Or Russia could cut its supplies of natural gas to Europe upon which German industry, in particular, relies. Thankfully, for now, Russia has reacted with cool heads, even inviting Europe to become a partner in the newly formed Eurasian Economic Union.
Germany is now dangerously close to deflation as the major states reported from 0% to 0.3% inflation in December, with Saxony at 0.5%, – down from November rates of between 0.5% and 0.8%.
With these and countless other considerations weighing upon the EU, it is not accurate to suggest that a Greek exit and return to the drachma could be comfortably managed.
For one, there is no framework in place for an orderly secession of a member state from the Union. An antagonistic break up would likely cause contagion to many large banks exposed to Greece.
The ensuing turmoil might also prompt other member states to break away in chaotic fashion – Spain, Portugal and Italy being prime contenders.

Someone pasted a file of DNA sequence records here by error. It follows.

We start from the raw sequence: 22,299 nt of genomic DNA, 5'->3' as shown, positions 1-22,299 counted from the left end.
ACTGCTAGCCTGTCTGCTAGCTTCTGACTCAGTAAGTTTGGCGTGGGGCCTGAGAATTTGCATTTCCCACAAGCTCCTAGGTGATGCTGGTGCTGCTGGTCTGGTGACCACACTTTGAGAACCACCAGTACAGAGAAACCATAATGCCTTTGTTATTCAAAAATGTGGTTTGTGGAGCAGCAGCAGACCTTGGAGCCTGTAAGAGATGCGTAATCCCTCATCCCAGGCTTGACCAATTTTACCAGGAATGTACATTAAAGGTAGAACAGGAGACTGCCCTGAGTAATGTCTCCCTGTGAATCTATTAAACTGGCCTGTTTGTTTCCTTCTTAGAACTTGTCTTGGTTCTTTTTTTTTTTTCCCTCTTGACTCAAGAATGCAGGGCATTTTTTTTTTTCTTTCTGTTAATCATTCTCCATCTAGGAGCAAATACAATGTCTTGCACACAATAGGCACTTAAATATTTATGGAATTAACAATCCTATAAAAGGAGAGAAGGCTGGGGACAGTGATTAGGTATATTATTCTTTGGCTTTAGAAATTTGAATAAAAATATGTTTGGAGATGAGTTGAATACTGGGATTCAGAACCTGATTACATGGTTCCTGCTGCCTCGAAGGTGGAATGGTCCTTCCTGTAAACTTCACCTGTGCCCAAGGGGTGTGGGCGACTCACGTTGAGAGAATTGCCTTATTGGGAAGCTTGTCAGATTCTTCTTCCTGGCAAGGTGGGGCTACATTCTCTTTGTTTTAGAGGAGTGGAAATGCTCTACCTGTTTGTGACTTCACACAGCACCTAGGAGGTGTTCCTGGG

Many periphery nations are slowly becoming jaded by the not so single currency – which for almost half it’s existence has been in crisis.
It is likely that the EU will do everything in it’s power to accommodate Syriza should they gain power in Greece. Whether it will be enough to keep Greece on board and the drachma off the printing presses remains to be seen.
Gold will protect from currency devaluations – whether that be in the form of the euro itself being devalued or in the form of reversions to drachmas, escudos, pesetas and punts and subsequent devaluations.
Review of 2014 – Gold Second Best Currency, +13% in EUR, +6% GBP
Today’s AM fix was USD 1,211.00, EUR 1,017.31 and GBP 797.08 per ounce.
Yesterday’s AM fix was USD 1,192.00, EUR 998.91 and GBP 779.90 per ounce.
Spot gold rose $18.00 or 1.52% to $1,205.50 per ounce yesterday and silver soared $0.41 or 2.6% to $16.20 per ounce.
Gold in Euros – 5 Years (Thomson Reuters)
In Singapore, gold continued to eke out gains prior to a small drop off in prices in London trading from $1,214 per ounce to $1,209 per ounce.
Gold’s safe haven status is being appreciated anew due to the concern that Greece may exit the monetary union. This made the euro plummet against the dollar to it’s lowest point since 2006 and euro gold surged to touch €1,020 per ounce.